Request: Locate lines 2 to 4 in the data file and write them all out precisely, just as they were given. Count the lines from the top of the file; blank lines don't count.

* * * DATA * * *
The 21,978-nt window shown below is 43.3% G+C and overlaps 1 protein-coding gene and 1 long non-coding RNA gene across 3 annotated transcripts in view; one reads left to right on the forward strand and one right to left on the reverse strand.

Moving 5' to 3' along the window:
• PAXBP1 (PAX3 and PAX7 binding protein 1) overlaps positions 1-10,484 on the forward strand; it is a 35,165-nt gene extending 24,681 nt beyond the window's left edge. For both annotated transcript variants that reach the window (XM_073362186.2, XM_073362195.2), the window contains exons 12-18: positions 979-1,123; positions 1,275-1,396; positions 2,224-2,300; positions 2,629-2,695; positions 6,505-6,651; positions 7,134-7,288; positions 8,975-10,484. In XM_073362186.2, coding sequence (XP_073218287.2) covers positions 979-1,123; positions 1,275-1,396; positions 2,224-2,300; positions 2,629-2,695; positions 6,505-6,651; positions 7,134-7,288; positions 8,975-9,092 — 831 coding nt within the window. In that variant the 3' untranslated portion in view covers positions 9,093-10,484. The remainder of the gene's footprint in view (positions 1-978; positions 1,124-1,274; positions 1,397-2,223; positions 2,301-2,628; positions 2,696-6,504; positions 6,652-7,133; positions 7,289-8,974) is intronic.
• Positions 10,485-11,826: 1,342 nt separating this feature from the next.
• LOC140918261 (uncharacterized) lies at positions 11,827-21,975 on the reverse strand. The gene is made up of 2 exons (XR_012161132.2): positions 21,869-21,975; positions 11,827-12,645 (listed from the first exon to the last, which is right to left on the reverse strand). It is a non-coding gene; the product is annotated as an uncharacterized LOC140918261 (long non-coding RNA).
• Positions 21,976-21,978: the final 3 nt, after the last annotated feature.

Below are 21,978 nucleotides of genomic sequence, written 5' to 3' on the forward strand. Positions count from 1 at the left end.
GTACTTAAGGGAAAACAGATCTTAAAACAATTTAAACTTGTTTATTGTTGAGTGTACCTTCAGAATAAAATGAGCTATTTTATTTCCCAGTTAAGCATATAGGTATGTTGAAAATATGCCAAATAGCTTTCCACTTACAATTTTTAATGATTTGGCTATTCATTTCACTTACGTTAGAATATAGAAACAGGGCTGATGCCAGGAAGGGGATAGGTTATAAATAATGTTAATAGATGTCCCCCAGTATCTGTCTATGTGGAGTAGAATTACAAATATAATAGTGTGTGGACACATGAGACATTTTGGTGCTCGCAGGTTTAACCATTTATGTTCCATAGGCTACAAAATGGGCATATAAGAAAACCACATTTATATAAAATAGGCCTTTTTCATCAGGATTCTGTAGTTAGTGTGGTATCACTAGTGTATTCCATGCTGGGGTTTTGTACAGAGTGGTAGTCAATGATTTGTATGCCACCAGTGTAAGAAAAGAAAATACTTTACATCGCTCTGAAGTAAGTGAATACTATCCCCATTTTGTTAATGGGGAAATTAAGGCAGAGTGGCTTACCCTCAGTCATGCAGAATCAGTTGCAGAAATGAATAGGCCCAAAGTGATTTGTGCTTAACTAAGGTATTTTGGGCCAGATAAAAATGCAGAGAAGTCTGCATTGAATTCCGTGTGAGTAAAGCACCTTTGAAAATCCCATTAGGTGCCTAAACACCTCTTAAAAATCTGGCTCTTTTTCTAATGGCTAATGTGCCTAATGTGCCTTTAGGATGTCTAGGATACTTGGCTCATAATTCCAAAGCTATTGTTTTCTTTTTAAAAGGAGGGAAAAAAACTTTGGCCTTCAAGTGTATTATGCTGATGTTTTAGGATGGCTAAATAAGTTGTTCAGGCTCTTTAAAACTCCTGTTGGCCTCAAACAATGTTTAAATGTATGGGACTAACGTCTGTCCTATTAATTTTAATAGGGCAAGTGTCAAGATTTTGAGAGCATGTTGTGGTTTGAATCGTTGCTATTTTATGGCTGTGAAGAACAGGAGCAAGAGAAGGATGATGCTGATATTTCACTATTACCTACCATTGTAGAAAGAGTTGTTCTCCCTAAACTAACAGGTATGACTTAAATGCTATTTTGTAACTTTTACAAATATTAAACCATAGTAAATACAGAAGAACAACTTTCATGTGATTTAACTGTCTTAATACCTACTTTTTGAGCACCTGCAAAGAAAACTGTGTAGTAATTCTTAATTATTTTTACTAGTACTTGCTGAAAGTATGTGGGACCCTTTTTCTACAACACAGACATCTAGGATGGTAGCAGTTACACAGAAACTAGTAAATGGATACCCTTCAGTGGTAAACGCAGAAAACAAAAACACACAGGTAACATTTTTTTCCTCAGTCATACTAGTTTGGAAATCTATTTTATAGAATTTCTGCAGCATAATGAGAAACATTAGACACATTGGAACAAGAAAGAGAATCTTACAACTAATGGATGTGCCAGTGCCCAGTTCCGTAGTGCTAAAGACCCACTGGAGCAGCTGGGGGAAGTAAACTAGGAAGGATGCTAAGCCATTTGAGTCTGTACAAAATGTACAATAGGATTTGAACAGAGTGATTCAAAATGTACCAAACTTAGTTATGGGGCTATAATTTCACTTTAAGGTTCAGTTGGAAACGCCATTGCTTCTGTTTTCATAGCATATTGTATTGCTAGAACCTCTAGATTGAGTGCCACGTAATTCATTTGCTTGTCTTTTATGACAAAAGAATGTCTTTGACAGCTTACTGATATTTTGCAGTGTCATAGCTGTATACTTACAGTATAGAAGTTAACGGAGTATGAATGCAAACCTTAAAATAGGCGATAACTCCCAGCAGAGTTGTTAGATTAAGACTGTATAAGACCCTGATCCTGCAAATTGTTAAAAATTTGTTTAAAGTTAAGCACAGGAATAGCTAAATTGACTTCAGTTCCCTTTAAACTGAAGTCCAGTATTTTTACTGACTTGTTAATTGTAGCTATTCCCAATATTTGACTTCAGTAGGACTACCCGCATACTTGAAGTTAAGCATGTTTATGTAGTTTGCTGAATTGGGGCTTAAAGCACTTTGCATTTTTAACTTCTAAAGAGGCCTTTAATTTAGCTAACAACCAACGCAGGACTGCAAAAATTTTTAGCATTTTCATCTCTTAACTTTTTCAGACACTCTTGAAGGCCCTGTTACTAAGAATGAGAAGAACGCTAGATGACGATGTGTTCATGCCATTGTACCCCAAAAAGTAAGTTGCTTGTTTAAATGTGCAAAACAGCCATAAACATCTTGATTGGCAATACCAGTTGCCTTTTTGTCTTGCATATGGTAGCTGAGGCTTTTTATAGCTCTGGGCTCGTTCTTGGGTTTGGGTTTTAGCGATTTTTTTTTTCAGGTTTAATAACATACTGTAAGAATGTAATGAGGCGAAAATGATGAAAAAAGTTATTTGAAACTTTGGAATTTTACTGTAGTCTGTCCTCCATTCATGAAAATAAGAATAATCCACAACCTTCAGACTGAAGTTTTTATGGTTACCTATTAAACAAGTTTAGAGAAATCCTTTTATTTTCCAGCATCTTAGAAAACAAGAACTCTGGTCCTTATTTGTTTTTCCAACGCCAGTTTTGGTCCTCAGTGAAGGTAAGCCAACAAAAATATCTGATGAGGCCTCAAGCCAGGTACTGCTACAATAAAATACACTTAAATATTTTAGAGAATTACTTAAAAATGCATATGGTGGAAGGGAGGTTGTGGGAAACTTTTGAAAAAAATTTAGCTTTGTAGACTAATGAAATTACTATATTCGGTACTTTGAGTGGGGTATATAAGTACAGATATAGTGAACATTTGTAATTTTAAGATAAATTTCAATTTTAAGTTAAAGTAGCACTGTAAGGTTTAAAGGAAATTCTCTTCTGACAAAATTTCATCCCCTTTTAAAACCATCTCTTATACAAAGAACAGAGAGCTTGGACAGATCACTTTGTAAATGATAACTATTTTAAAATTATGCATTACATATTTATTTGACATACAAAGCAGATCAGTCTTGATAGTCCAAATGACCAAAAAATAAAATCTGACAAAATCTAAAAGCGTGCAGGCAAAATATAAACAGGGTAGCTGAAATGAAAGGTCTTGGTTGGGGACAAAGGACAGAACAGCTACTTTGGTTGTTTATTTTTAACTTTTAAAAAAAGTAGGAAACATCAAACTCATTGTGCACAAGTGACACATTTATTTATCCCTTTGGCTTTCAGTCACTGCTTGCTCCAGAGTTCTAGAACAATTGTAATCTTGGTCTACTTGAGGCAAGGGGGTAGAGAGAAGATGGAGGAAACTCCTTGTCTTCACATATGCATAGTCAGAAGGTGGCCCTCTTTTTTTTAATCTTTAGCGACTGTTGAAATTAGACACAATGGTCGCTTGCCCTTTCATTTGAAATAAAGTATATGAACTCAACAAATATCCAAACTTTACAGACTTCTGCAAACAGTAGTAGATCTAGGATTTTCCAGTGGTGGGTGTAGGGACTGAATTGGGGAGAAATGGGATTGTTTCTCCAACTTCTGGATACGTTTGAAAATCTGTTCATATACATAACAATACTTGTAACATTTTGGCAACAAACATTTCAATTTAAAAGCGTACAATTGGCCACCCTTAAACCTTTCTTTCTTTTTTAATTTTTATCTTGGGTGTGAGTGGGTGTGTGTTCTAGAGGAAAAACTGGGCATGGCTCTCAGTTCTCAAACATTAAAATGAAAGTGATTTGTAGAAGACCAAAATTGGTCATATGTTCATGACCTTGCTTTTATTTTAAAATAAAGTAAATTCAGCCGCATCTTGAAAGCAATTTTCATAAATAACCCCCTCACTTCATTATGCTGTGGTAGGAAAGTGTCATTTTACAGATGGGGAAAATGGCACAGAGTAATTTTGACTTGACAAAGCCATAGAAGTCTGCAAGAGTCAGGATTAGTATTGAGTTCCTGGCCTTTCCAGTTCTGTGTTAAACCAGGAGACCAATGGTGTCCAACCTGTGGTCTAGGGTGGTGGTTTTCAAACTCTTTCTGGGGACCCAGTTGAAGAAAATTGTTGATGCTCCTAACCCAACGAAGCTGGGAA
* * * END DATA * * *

Moving 5' to 3' along the window:
• PAXBP1 (PAX3 and PAX7 binding protein 1) overlaps positions 1-10,484 on the forward strand; it is a 35,165-nt gene extending 24,681 nt beyond the window's left edge. For both annotated transcript variants that reach the window (XM_073362186.2, XM_073362195.2), the window contains exons 12-18: positions 979-1,123; positions 1,275-1,396; positions 2,224-2,300; positions 2,629-2,695; positions 6,505-6,651; positions 7,134-7,288; positions 8,975-10,484. In XM_073362186.2, coding sequence (XP_073218287.2) covers positions 979-1,123; positions 1,275-1,396; positions 2,224-2,300; positions 2,629-2,695; positions 6,505-6,651; positions 7,134-7,288; positions 8,975-9,092 — 831 coding nt within the window. In that variant the 3' untranslated portion in view covers positions 9,093-10,484. The remainder of the gene's footprint in view (positions 1-978; positions 1,124-1,274; positions 1,397-2,223; positions 2,301-2,628; positions 2,696-6,504; positions 6,652-7,133; positions 7,289-8,974) is intronic.
• Positions 10,485-11,826: 1,342 nt separating this feature from the next.